Oman – The sultanate has long historical ties to Iran and served as the base for secret talks between Iranian and US officials that jump-started the international deal reached on Iran's contested nuclear program.
Those backing Iran:
Lebanese Hezbollah movement – Hezbollah was founded in 1982 with the help of Iran's Revolutionary Guard after Israel invaded Lebanon. The group is one the main Iran-backed factions in the region.
Syrian president Bashar Assad – Iran has been one of the biggest supporters of Syria since the 1980s and has stood by Assad's government in his country's grinding civil war. Saudi Arabia has been one of the biggest backers of those trying to overthrow him.
Iraq's Shiite-led government – Al-Nimr's execution sparked outrage among the country's majority Shiites, who have taken to the streets in Baghdad and the south, calling for an end to ties with Saudi Arabia. The Shiite-led government has warmed Riyadh that such executions "would lead to nothing but more destruction."
Other regional actors:
Israel – Israel considers Iran to be its greatest regional threat because of its nuclear program, its arsenal of long-range missiles, its support of anti-Israel militant groups and its repeated threats to destroy it. While Israel has no direct ties to Saudi Arabia, the countries have a shared concern over Iran's growing influence.
The Palestinians – The Palestinian Authority issued a statement after the execution of al-Nimr saying that it stands alongside the Saudis in their fight against "terrorism." The Saudis are the largest donor to the Palestinian Authority in the Arab world, providing them some $200 million annually. The PA, and the Fatah faction that leads it, has had a strained relationship with Iran because of its support of its rival, Hamas.
Yemen – The Arab world's poorest country is torn by a civil war pitting its internationally recognised government, backed by a Saudi-led coalition, against Shiite rebels known as Houthis, who are supported by Iran.
Those urging caution:
The United Nations – UN Secretary-General Ban Ki-moon has urged Saudi Arabia and Iran to support peace efforts in Syria and Yemen and avoid escalating tensions.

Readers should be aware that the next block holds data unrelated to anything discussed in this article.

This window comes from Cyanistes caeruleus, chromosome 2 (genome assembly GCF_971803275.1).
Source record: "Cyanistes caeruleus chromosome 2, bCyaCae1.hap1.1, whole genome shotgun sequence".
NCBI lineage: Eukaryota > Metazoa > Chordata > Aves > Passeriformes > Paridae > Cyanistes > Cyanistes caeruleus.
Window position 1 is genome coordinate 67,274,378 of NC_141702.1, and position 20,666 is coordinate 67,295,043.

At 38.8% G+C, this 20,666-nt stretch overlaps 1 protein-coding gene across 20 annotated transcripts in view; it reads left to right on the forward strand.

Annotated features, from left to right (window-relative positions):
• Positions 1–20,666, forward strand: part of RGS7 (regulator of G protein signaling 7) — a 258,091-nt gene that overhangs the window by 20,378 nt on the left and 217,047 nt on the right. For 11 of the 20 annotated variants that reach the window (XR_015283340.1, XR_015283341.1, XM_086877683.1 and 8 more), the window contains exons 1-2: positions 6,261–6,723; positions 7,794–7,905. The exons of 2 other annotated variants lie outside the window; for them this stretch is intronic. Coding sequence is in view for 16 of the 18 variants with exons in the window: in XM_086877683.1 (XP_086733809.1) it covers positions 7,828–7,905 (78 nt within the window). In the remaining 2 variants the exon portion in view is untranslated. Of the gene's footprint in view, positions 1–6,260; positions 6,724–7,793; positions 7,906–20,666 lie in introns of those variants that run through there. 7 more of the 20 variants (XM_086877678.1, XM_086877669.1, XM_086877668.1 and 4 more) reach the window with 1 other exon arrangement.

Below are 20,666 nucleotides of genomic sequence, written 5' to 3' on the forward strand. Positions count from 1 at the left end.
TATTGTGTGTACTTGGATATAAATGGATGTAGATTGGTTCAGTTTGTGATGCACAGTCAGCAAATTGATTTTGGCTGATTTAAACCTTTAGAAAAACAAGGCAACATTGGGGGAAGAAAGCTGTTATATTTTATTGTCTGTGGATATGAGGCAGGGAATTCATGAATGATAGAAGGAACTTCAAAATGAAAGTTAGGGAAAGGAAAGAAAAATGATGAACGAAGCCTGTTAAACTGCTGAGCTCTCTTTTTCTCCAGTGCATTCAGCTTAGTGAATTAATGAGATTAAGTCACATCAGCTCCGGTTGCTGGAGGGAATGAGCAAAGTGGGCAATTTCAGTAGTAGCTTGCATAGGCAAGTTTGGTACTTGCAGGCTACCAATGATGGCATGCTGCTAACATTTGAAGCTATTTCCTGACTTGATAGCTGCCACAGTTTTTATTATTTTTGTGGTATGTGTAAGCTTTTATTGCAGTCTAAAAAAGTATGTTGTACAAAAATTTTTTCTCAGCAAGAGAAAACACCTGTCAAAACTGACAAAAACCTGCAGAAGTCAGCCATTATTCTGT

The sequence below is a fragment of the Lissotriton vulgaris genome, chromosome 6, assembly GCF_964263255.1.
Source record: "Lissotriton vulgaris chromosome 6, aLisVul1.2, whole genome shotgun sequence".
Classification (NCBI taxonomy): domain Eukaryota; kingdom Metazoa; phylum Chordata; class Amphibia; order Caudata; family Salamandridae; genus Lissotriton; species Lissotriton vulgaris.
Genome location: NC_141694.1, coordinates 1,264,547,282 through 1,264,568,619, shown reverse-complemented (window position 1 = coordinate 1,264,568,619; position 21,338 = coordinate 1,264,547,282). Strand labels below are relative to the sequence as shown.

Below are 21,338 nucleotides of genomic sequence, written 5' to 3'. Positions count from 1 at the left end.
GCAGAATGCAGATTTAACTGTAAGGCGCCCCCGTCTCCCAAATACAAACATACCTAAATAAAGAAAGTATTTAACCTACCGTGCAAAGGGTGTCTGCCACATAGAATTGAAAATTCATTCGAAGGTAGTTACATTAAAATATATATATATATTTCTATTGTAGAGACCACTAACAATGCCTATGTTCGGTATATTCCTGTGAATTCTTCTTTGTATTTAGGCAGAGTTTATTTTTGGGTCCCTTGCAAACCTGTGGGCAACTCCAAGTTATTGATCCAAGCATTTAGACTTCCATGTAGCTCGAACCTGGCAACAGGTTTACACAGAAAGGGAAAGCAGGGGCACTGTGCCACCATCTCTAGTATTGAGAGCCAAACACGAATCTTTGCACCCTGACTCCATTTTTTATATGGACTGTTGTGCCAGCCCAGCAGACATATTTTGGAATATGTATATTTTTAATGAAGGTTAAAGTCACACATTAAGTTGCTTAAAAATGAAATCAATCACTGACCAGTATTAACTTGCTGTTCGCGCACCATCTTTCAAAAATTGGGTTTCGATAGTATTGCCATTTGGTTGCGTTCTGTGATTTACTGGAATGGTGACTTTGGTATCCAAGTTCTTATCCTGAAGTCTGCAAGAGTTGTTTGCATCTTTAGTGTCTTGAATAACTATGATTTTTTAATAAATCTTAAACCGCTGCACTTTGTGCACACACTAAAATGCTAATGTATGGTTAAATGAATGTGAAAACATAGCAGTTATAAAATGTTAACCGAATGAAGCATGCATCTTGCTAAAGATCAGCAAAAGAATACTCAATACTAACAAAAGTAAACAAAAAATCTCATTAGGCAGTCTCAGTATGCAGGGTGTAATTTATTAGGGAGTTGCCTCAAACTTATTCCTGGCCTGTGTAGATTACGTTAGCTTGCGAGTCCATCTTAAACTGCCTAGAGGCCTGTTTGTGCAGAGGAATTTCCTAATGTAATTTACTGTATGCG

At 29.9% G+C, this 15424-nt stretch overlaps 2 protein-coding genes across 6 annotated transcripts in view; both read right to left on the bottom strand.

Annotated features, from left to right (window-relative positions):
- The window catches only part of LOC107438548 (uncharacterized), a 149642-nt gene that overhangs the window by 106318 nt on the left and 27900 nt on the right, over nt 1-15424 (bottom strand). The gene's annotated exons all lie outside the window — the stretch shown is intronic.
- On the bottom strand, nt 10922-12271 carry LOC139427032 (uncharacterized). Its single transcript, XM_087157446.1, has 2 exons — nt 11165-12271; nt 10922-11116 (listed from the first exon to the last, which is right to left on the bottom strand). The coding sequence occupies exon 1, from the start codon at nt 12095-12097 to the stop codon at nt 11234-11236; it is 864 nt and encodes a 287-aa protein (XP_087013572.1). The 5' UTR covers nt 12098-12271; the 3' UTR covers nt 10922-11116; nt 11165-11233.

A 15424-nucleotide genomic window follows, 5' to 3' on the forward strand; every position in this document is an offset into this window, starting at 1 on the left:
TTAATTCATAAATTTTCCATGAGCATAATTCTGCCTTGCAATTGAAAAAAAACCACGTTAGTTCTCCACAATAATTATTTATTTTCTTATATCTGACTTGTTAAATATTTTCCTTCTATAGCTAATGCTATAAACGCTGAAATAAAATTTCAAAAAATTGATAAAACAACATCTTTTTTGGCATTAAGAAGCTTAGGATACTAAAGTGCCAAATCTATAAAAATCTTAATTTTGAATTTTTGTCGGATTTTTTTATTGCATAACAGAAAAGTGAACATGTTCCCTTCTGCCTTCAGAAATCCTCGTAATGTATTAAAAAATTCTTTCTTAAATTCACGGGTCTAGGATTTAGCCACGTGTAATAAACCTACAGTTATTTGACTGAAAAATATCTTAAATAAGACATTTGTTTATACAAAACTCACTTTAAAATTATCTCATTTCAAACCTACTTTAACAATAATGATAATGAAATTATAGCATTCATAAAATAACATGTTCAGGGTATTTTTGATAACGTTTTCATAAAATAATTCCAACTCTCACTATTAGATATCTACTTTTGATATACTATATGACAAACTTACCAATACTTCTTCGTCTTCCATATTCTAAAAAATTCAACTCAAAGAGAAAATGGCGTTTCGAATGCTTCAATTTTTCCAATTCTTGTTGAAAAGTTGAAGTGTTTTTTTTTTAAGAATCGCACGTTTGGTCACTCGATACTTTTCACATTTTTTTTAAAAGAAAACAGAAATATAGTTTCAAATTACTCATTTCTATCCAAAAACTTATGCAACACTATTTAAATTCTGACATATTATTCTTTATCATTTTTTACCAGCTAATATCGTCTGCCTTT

European Union – The 28-nation bloc, which opposes the death penalty, criticised Saudi Arabia's mass executions and said al-Nimr's case undermined freedom of expression and basic political rights in the kingdom. Since tensions flared between Iran and Saudi Arabia, the EU foreign policy chief has had phone contact with both sides, fearing an escalation would further destabilise the whole region.
The United States – The White House has urged Saudi Arabia and Iran to not let their dispute derail efforts to end the Syrian civil war. President Barack Obama's administration also hopes to see the Iranian nuclear deal through.
United Kingdom – Britain and Iran reopened their respective embassies in 2015, four years after hard-line protesters stormed the British embassy in Tehran. Saudi Arabia is a key diplomatic and economic ally of Britain, though Middle East Minister Tobias Ellwood said Britain told the kingdom about its "disappointment at the mass executions."
Turkey – Turkey has urged both Saudi Arabia and Iran to ease tensions, saying the Middle East region is "already like a powder keg" and cannot withstand a new crisis.
Germany – Berlin has called on Saudi Arabia and Iran to work to mend their diplomatic ties, while condemning both the mass executions in the kingdom and the storming of the Saudi missions in Iran.
Russia – State news agency RIA Novosti quoted an unnamed senior diplomat as saying Moscow is ready to act as a mediator between Iran and Saudi Arabia. It's unclear whether Russian officials have made a formal offer to work with the two nations.